|Instagram Direct Lets You Send Private Photos|
|By JOANNA STERN (@joannastern)||Dec 12, 2013, 10:50 AM|
You no longer have to share your selfles, photos of your delicious latte or adorable puppies with all your Instagram friends. You can now share them with just one friend, or up to 15 friends, privately.
CEO of Instagram Kevin Systrom today introduced Instagram Direct, a feature in the Instagram app that allows you to share your photos with smaller groups of people or with just a single friend.
"Instagram Direct is a simple way to send photos and videos to your friends," Systrom said at an event in New York City. "We wanted to make this about moments you share with your friends."
With the new version of the app, which will be available to iPhone and Android users today, you can tap the "Direct" tab and then select a friend or up to 15 friends to send the photo or video to. Then once your friends receive it, they can chat and "like" the photo. The app works more like a messaging service. You can even get push alerts when someone has sent you a message back.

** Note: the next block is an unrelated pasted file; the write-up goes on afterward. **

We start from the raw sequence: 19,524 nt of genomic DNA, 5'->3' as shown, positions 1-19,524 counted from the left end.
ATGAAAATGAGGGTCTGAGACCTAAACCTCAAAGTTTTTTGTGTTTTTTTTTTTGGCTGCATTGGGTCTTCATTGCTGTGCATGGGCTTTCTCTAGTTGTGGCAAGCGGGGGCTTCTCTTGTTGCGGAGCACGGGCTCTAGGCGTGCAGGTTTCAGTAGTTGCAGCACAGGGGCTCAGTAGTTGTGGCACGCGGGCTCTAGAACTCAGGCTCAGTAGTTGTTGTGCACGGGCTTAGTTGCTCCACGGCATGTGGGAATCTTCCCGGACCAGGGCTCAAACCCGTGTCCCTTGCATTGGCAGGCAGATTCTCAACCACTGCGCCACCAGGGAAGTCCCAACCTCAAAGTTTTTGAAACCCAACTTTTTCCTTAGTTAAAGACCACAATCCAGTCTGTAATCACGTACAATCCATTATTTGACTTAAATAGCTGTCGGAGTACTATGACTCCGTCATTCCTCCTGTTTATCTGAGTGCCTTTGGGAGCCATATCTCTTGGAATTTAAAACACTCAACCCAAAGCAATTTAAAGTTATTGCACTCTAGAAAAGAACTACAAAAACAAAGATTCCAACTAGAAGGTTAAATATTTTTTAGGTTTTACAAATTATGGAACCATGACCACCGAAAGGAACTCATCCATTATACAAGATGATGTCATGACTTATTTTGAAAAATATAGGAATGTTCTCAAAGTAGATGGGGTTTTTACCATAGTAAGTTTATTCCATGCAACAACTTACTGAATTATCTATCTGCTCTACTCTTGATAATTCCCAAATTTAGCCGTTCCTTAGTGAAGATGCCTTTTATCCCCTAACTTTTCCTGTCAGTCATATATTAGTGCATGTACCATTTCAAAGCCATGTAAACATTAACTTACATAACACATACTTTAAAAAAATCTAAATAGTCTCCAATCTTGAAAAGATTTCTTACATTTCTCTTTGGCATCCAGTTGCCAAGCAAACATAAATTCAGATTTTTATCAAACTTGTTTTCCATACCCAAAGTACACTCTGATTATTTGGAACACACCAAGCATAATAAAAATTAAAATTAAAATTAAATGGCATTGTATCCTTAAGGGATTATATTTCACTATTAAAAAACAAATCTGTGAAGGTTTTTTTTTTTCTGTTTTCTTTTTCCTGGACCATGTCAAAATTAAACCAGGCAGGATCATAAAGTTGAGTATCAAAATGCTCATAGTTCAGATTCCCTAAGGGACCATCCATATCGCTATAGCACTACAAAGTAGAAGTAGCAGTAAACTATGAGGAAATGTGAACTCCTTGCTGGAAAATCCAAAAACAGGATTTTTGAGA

Systrom addressed privacy issues about the service. Photos and videos you get from your followers will appear immediately. If you get a photo from someone who doesn't follow you, it will go into your requests folder, so you can decide if you want to see it.
"We don't show the image from someone who isn't following you. There is no potential of getting images you don't want to see," he explained.
Instagram's Direct feature comes as a number of social media companies are looking to win in the messaging market. Earlier this week, Twitter added the ability to send photos in Direct Messages, and Facebook has also beefed up its Messenger app in the past few months with stickers and group chatting. Snapchat has also grown by leaps and bounds among younger users.
But Instagram maintains it's not trying to take on Snapchat -- unlike Snapchats, Instagram Direct moments will not disappear after 10 seconds.
"Instagram is about capturing and sharing the world's moments," he said. "What we are best at is archiving those moments and sharing those."